While some organizations slow down during the summer which allows staff members to take long weekends, vacations, or half day Fridays, some organizations peak during the summer. It is very common for organizations to hire interns, assistants, or temporary staff members to help out with office tasks and projects during the summer. Now that we are entering August, many of the hired summer staff members are leaving. What are some things that a project manager or business owner can do to thank them for their help during the season?
Gift or Reward. First, business owners and project managers should determine what summer staff members would enjoy more. For example, many summer interns consist of high school or college students who were looking for work for the summer before going back to school. If this is the case, maybe hold a pizza party before they depart, or distribute gift cards for iTunes or movie passes that they can take with them before going back to school. If the pool of assistants that you hired included a range of ages, then perhaps hosting a nice lunch offering several meal options would cater to everyone.
Positive Feedback, Commend a Job Well Done, Say ‘Thank You’. All in all, it’s important to thank everyone for their hard work. Sometimes a “thank you” and “everyone/you did a great job” goes a long way in employees’ eyes. In fact, studies have previously shown that most employees or staff members would prefer positive feedback over a monetary reward. Even though it may seem miniscule, “thank you’s” and positive feedback is worth a lot to staff members.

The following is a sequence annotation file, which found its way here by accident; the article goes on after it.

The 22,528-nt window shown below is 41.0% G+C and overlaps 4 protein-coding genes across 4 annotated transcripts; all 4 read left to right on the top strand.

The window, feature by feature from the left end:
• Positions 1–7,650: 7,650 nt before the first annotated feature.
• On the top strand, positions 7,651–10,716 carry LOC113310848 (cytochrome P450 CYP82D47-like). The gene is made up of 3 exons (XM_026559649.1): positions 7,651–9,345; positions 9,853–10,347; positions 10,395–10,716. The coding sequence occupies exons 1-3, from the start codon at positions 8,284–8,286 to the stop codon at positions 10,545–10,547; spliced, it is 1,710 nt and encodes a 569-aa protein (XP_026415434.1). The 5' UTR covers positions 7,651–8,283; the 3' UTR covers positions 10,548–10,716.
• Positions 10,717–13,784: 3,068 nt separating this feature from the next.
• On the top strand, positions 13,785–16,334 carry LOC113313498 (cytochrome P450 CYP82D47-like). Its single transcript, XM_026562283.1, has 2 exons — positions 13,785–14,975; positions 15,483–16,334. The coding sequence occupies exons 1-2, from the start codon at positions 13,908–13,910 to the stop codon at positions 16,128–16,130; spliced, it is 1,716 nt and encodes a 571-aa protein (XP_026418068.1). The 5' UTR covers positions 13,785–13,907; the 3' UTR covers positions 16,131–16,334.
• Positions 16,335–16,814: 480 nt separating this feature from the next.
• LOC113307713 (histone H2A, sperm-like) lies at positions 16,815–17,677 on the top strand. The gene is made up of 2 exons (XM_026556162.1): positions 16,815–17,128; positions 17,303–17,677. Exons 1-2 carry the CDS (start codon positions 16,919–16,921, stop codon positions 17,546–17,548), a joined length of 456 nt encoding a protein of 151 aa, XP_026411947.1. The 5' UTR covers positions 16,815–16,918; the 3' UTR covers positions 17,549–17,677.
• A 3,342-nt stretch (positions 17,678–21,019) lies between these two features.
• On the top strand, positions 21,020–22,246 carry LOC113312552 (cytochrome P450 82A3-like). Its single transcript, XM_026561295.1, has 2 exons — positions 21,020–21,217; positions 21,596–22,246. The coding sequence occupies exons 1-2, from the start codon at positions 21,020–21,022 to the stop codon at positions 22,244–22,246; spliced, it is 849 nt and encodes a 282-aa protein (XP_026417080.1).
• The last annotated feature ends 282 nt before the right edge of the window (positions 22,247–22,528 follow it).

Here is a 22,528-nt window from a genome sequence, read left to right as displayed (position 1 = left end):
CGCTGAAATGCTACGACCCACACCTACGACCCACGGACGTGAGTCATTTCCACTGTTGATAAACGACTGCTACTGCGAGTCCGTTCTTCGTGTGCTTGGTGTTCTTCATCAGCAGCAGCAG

Offer to Be a Reference. It’s very possible that in during your working months or season together that you’ve developed great working relationships with the staff you hired. Sometimes even long term friendships or professional working relationships can stem from this. So the best thing you can do? Stay in touch! Exchange business cards or contact information or even offer to be a reference for them in the future. This is especially vital for younger workers since they may still be becoming established in the working environment. And who knows? Maybe there will be work come next year!
Regardless of whether business owners or project managers spent the summer on vacation or working with a full staff, dealing with the “summertime blues” with Labor Day and the end of the season on the not-too-distant horizon or saying goodbye to summer staff can come with a certain level of nostalgia.
All in all, it’s up to small business owners and project managers to decide how to see off summer staff. These are just a few suggestions on how to say, “thanks for a great season”. While it’s never easy to let staff go, even if the expectation is that they are temporary or seasonal, it is helpful for them to know that they were valued and appreciated and even consider working with you next year, or recommending your organization or firm to others for the next year.